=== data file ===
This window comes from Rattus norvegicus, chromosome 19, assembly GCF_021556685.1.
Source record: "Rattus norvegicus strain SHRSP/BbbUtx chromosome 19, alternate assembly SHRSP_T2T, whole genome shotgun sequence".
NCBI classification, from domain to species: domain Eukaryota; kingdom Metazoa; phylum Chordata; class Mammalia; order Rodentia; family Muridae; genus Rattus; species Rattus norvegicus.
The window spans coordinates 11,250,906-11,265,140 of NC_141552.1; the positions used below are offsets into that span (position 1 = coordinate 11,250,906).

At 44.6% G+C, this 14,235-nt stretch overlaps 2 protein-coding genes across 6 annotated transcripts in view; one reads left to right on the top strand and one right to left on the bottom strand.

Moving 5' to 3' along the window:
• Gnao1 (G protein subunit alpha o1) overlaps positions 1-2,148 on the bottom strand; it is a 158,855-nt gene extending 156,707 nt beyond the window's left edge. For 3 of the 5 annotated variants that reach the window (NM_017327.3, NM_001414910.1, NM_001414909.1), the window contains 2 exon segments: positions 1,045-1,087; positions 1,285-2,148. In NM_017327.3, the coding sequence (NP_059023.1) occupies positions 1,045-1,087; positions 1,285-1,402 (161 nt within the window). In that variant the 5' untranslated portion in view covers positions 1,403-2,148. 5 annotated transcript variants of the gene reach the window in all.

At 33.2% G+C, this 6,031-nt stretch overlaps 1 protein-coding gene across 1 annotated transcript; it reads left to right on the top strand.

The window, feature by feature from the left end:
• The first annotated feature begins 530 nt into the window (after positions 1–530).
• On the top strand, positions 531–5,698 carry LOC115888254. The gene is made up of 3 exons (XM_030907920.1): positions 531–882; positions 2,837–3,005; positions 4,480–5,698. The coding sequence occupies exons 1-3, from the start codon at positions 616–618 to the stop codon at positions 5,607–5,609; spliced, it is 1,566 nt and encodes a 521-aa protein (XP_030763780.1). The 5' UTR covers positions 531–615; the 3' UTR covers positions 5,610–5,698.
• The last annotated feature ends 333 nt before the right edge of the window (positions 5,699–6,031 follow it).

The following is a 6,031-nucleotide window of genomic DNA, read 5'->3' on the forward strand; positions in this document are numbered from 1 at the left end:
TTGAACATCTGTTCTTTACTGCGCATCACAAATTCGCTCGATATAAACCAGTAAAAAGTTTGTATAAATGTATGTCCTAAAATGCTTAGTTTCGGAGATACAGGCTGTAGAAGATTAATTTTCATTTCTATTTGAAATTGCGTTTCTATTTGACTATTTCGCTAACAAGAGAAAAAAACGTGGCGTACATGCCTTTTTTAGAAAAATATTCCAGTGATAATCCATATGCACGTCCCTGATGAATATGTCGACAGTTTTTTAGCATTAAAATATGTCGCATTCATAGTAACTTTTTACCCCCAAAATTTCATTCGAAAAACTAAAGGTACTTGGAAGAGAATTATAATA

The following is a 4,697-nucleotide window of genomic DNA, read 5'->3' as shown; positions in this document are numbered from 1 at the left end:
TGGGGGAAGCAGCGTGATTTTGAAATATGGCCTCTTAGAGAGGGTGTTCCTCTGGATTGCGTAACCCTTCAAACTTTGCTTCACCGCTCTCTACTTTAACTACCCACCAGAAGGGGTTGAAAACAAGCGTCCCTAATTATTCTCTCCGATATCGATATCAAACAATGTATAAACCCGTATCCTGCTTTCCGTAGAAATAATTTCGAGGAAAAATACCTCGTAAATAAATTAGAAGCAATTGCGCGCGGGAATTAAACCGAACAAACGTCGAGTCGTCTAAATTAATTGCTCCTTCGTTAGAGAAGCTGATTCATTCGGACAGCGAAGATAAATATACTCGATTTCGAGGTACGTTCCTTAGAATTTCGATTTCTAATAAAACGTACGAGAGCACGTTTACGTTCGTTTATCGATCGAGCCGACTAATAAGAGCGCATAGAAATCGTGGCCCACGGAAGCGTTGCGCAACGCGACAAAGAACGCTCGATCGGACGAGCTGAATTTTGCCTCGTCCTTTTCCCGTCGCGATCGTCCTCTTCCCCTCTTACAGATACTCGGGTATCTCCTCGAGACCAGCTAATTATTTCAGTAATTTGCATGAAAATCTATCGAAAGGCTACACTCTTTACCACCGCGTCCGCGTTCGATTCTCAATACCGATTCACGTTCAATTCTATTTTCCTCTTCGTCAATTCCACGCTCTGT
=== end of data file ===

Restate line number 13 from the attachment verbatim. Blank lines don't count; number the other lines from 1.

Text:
The following is a 6,031-nucleotide window of genomic DNA, read 5'->3' on the forward strand; positions in this document are numbered from 1 at the left end: